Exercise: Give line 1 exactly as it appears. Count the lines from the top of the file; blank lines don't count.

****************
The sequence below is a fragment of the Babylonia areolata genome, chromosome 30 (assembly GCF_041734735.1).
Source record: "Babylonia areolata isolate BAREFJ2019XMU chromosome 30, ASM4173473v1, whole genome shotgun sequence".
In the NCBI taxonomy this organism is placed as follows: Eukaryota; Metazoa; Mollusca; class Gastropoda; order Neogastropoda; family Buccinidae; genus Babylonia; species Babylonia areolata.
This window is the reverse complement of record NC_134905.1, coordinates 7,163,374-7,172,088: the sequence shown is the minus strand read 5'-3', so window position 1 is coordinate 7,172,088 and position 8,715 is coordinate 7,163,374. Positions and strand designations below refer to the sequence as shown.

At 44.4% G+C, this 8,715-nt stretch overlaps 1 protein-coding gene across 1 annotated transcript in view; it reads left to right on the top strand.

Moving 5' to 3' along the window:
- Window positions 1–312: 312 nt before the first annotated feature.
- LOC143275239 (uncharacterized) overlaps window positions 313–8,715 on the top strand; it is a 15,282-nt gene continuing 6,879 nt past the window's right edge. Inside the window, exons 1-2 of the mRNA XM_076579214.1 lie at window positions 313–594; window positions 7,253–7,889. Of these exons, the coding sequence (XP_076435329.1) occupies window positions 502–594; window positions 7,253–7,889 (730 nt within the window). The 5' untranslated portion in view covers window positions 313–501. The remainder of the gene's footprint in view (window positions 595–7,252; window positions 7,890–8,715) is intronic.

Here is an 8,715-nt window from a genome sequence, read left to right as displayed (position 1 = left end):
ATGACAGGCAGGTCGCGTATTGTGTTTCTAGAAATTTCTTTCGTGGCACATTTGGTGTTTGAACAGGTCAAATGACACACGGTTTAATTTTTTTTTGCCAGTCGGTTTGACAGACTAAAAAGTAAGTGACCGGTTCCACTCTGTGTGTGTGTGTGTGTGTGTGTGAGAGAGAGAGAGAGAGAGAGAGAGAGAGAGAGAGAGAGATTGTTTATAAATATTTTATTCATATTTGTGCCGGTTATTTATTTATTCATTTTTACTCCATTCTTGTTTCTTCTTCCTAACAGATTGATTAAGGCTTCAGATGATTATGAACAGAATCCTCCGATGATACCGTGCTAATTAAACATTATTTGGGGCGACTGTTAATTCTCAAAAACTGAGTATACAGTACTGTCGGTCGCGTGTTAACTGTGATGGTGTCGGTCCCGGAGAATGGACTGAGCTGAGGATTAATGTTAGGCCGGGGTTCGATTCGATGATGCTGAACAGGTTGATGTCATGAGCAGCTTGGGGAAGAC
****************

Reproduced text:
The sequence below is a fragment of the Babylonia areolata genome, chromosome 30 (assembly GCF_041734735.1).